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Al Jolson Born - 1886

Saturday, May 26, 2007

American performer Al Jolson is most famous for his role in the 1927 film The Jazz Singer, which was the first major motion picture to successfully employ synchronized sound. Jolson also toured in vaudeville shows, where he performed minstrel-style singing in blackface makeup.


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JFK Commits America to Land a Man on the Moon before the end of the decade - 1961

Friday, May 25, 2007

On 25th May, 1961 President Kennedy called on the nation to work toward putting a man on the moon by the end of the decade.

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Israel Wedding Party Tragedy - 2001

Thursday, May 24, 2007

On 24th May, 2001 more than 20 people were killed and hundreds injured at a wedding party in Jerusalem after the dance floor collapsed.

Guests were left clinging to the sides of the Versailles wedding hall when the third floor suddenly gave way at about 2245 local time and crashed through two storeys below.

There were nearly 700 guests in the building, which is in the industrial Talpiot area of Jerusalem. Many were left trapped by the falling rubble which left a gaping hole through the centre of the building.

Reports say about 250 people have been taken to hospital but rescuers say there are signs of life beneath the debris. A special Israeli army rescue unit is at the scene.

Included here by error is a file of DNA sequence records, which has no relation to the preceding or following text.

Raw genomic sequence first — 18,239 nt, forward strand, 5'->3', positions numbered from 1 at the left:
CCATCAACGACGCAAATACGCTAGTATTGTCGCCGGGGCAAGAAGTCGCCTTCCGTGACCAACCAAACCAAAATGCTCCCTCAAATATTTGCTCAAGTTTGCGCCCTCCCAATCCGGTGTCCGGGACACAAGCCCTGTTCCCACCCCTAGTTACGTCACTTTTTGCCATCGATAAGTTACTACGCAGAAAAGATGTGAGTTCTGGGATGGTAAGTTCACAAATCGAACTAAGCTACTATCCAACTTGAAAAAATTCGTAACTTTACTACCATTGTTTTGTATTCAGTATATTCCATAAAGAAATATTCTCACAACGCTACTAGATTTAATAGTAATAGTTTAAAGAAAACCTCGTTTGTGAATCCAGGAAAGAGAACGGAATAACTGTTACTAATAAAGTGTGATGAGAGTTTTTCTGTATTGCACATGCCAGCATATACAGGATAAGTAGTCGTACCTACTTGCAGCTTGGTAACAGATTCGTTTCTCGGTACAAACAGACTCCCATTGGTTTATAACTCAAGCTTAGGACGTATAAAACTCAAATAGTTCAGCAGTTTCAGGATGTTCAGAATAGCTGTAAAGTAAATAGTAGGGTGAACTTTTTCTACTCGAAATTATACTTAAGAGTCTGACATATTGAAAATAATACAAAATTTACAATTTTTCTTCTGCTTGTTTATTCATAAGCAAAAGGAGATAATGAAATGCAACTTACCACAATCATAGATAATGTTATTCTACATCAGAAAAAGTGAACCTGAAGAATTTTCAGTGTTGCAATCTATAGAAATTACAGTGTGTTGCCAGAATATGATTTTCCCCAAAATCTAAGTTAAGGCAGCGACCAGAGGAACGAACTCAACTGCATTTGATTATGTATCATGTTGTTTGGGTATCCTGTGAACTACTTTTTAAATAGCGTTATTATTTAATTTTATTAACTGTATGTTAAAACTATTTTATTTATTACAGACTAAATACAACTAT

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Jacqueline Lee Bouvier Kennedy Onassis buried in Arlington cemetary - 1994

Wednesday, May 23, 2007

On 23rd May 1994, funeral services were held at Arlington National Cemetery for former first lady Jacqueline Lee Bouvier Kennedy Onassis.

The inauguration of John F. Kennedy in 1961 brought to the White House and to the heart of the nation a beautiful young wife and the first young children of a President in half a century.

She was born Jacqueline Lee Bouvier, daughter of John Vernon Bouvier III and his wife, Janet Lee. Her early years were divided between New York City and East Hampton, Long Island, where she learned to ride almost as soon as she could walk. She was educated at the best of private schools; she wrote poems and stories, drew illustrations for them, and studied ballet. Her mother, who had obtained a divorce, married Hugh D. Auchincloss in 1942 and brought her two girls to "Merrywood," his home near Washington, D.C., with summers spent at his estate in Newport, Rhode Island. Jacqueline was dubbed "the Debutante of the Year" for the 1947-1948 season, but her social success did not keep her from continuing her education. As a Vassar student she traveled extensively, and she spent her junior year in France before graduating from George Washington University. These experiences left her with a great empathy for people of foreign countries, especially the French.

In Washington she took a job as "inquiring photographer" for a local newspaper. Her path soon crossed that of Senator Kennedy, who had the reputation of being the most eligible bachelor in the capital. Their romance progressed slowly and privately, but their wedding at Newport in 1953 attracted nationwide publicity.
With marriage "Jackie" had to adapt herself to the new role of wife to one of the country's most energetic political figures. Her own public appearances were highly successful, but limited in number. After the sadness of a miscarriage and the stillbirth of a daughter, Caroline Bouvier was born in 1957; John Jr. was born between the election of 1960 and Inauguration Day. Patrick Bouvier, born prematurely on August 7, 1963, died two days later.